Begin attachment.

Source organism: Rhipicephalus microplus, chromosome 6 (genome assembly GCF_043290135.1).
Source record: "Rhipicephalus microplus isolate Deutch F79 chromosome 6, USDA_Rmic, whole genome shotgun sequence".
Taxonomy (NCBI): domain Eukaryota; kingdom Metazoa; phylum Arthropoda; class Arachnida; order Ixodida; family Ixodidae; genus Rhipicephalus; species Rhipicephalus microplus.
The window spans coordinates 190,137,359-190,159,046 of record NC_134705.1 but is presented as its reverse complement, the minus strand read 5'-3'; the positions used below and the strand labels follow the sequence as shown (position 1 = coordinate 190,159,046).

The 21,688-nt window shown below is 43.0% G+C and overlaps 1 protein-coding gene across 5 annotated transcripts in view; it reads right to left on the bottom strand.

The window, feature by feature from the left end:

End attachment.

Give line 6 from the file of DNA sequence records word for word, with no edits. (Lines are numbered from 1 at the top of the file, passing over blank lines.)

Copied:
The window, feature by feature from the left end: